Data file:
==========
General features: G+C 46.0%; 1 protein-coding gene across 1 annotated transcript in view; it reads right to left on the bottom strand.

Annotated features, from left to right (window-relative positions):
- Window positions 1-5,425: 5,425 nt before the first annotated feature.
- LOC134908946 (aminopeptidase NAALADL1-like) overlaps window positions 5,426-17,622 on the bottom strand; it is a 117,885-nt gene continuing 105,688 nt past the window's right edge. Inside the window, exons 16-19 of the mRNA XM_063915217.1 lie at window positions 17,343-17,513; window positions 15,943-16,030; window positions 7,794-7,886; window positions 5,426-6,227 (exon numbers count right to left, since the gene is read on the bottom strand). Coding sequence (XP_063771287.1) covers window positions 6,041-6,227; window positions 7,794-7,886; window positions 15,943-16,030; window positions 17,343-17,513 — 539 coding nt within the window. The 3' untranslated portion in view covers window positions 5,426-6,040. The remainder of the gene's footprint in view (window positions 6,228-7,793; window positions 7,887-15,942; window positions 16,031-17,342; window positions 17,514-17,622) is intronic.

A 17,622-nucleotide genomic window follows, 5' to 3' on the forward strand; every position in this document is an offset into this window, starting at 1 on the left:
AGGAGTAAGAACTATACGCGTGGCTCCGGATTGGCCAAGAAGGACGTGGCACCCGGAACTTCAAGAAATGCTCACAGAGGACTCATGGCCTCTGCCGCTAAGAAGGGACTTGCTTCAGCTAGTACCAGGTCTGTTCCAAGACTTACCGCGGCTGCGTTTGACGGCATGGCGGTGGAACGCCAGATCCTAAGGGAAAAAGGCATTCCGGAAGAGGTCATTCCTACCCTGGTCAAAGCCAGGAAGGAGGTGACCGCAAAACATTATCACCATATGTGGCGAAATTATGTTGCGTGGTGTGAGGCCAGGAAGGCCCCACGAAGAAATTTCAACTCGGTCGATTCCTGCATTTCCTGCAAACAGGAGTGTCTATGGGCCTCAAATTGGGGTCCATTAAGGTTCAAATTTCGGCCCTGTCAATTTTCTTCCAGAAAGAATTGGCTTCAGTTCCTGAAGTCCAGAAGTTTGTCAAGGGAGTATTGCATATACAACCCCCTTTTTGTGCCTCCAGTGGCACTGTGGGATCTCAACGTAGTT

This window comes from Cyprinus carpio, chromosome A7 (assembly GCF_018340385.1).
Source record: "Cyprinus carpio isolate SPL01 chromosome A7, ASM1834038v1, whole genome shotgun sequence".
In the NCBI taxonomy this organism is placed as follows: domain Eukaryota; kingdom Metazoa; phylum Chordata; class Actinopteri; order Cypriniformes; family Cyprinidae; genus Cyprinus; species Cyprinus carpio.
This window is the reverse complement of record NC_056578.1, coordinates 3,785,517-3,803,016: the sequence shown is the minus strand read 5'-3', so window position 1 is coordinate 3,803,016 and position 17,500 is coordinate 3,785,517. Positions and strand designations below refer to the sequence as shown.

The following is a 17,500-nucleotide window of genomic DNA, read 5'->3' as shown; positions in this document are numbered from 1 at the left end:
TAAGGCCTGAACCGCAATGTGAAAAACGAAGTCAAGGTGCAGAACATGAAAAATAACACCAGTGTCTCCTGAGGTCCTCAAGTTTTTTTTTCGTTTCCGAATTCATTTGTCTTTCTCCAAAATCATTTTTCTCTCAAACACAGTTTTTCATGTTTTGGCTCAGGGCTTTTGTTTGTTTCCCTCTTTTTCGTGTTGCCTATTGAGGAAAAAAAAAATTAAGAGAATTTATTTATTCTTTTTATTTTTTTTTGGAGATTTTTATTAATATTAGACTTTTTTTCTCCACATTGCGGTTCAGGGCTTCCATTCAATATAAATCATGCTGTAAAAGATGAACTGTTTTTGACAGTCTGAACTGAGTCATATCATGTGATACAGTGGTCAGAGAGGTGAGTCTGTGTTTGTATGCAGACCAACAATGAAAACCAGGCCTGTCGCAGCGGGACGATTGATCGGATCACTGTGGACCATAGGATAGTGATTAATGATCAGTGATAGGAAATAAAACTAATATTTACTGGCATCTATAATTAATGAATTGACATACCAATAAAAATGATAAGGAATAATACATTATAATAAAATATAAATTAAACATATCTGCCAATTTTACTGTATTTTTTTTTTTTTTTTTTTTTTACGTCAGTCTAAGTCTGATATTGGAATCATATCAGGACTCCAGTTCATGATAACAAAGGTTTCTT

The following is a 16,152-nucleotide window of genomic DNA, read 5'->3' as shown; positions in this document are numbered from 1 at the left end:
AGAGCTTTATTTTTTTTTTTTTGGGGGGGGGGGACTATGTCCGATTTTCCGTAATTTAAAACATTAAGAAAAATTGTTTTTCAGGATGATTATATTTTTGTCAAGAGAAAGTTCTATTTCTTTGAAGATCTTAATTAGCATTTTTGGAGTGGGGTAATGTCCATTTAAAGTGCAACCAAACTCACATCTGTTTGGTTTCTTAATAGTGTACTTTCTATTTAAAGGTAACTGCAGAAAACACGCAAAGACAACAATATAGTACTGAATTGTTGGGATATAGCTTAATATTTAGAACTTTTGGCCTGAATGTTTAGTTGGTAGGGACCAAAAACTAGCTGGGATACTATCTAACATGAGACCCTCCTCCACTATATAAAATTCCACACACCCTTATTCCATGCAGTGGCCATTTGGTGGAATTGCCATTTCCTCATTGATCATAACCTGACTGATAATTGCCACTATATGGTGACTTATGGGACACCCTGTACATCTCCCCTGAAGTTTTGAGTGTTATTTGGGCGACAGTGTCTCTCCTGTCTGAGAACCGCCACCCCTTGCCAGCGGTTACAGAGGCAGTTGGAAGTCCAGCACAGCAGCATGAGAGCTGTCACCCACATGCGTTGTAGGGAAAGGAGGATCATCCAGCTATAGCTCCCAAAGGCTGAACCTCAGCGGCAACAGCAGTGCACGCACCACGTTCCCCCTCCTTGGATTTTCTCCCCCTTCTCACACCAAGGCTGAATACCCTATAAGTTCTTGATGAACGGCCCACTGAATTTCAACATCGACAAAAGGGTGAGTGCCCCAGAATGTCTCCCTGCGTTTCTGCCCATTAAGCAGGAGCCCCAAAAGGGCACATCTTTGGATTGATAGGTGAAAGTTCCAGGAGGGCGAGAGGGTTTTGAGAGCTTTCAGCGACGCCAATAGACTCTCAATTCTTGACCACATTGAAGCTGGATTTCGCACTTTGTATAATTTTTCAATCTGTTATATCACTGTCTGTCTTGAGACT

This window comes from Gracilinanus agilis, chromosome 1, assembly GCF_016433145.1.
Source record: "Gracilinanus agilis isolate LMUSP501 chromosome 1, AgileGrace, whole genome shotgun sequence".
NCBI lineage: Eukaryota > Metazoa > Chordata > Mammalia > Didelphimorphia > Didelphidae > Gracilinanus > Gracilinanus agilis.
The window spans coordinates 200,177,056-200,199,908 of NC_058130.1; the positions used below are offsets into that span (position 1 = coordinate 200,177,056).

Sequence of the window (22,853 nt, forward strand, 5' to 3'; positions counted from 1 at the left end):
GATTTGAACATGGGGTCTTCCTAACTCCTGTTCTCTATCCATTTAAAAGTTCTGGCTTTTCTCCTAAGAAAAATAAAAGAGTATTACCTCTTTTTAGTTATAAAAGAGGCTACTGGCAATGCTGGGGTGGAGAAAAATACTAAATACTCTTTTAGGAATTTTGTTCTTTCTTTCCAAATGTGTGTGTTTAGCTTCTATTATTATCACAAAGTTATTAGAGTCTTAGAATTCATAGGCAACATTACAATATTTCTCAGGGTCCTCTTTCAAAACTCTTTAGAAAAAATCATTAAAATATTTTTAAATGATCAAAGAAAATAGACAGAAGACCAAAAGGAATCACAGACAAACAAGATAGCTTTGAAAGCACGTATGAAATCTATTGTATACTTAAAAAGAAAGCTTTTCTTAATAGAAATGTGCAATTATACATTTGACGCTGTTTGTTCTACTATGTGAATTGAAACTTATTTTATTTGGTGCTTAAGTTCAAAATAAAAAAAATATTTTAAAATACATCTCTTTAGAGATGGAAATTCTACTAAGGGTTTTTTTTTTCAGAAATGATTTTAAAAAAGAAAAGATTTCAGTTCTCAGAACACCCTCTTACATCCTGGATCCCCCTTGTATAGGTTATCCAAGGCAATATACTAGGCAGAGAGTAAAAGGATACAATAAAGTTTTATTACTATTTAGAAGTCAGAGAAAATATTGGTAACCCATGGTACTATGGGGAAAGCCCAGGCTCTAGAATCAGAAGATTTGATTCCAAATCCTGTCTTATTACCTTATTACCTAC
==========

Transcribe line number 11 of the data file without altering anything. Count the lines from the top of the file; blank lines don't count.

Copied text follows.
The following is a 17,500-nucleotide window of genomic DNA, read 5'->3' as shown; positions in this document are numbered from 1 at the left end: